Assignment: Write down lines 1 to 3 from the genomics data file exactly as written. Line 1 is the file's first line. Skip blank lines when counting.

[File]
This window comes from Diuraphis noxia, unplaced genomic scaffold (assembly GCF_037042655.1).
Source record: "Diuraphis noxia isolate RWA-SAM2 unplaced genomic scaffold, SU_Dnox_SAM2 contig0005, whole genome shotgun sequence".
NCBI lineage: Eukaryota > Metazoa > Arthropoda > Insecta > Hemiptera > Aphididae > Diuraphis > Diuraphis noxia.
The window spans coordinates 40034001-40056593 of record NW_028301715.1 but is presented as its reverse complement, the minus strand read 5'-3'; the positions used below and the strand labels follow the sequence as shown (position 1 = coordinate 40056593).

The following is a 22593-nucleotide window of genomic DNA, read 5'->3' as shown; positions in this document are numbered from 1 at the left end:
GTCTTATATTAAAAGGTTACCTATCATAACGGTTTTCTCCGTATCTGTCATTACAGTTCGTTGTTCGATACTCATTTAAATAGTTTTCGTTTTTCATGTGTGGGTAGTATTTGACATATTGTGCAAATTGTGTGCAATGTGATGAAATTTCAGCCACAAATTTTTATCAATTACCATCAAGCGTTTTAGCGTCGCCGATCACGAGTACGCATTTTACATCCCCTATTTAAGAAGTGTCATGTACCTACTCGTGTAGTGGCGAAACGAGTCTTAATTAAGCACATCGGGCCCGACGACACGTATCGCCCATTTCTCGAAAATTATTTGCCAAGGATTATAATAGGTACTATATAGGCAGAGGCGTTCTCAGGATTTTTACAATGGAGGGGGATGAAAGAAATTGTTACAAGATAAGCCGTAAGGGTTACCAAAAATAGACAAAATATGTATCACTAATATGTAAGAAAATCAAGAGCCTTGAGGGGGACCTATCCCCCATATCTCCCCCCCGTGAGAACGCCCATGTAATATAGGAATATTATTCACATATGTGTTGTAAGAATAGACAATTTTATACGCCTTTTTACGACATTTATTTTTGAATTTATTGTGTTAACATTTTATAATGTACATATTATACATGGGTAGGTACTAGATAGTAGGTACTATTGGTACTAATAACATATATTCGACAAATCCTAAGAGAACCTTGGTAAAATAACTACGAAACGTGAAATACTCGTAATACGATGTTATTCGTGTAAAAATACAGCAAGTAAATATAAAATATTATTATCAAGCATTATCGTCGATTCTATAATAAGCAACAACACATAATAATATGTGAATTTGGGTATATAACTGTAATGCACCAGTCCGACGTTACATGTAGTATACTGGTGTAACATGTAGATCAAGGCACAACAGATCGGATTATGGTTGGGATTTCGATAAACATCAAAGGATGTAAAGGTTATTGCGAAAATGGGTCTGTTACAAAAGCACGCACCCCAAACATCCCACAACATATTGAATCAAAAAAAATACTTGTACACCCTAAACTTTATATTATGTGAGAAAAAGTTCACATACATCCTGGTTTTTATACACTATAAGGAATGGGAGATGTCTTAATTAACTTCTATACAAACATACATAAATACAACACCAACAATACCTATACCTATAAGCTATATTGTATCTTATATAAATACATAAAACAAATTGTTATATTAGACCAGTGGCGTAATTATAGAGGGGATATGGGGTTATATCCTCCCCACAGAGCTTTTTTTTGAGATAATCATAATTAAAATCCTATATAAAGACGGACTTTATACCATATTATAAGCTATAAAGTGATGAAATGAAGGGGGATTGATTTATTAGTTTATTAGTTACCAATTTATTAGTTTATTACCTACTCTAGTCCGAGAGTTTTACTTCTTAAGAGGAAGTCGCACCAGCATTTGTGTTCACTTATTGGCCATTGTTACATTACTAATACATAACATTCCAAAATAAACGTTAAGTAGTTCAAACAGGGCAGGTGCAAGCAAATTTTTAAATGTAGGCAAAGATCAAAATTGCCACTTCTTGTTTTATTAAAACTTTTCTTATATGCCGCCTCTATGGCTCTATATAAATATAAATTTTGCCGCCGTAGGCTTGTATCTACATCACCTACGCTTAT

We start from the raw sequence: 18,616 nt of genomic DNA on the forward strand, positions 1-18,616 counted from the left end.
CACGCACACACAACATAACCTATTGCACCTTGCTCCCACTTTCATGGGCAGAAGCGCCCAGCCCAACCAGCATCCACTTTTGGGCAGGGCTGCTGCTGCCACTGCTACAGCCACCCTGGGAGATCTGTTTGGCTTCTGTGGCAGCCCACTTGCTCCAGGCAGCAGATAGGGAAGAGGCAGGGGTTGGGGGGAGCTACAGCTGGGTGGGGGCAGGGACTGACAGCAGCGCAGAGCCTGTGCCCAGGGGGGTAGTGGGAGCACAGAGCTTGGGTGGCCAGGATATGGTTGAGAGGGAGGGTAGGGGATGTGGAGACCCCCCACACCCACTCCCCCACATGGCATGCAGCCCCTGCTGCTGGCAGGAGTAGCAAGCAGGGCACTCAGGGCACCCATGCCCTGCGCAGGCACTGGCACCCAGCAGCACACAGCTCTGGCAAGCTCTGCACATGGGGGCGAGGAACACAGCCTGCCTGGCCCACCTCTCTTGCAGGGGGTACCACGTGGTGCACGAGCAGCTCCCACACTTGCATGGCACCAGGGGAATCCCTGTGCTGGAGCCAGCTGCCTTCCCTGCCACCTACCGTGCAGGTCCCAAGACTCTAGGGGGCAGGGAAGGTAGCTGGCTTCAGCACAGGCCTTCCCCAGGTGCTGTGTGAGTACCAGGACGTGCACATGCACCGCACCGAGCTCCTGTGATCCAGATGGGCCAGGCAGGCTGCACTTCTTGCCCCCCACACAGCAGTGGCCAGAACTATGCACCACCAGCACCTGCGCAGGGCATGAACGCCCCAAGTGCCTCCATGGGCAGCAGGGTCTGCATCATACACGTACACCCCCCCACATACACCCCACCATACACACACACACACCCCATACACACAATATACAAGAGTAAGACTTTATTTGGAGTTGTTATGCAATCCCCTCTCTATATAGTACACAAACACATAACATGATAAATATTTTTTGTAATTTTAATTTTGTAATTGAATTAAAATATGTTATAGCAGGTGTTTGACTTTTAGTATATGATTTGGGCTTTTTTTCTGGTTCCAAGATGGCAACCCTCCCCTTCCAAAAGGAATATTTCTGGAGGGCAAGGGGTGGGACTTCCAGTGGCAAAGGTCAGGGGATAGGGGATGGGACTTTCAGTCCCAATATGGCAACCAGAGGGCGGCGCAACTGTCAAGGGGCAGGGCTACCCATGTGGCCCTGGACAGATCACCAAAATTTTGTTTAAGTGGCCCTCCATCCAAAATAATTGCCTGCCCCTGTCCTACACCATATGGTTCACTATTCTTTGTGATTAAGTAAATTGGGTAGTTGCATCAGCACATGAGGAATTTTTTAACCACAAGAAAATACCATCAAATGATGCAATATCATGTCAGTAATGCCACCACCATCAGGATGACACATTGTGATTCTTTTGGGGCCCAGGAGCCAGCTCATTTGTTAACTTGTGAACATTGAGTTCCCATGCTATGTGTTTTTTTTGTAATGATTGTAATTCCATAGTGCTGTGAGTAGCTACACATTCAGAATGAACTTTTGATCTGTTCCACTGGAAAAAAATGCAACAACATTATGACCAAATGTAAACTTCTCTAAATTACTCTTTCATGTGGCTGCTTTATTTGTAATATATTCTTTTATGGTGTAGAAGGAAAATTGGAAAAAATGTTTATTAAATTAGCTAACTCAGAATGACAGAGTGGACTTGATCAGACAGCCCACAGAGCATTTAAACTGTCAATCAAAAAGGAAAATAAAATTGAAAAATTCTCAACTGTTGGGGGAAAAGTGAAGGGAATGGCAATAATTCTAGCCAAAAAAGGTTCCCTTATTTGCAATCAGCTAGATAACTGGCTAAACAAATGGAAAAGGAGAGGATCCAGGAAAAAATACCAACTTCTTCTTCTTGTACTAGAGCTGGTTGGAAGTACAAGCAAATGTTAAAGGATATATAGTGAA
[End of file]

This window comes from Diuraphis noxia, unplaced genomic scaffold (assembly GCF_037042655.1).
Source record: "Diuraphis noxia isolate RWA-SAM2 unplaced genomic scaffold, SU_Dnox_SAM2 contig0005, whole genome shotgun sequence".
NCBI lineage: Eukaryota > Metazoa > Arthropoda > Insecta > Hemiptera > Aphididae > Diuraphis > Diuraphis noxia.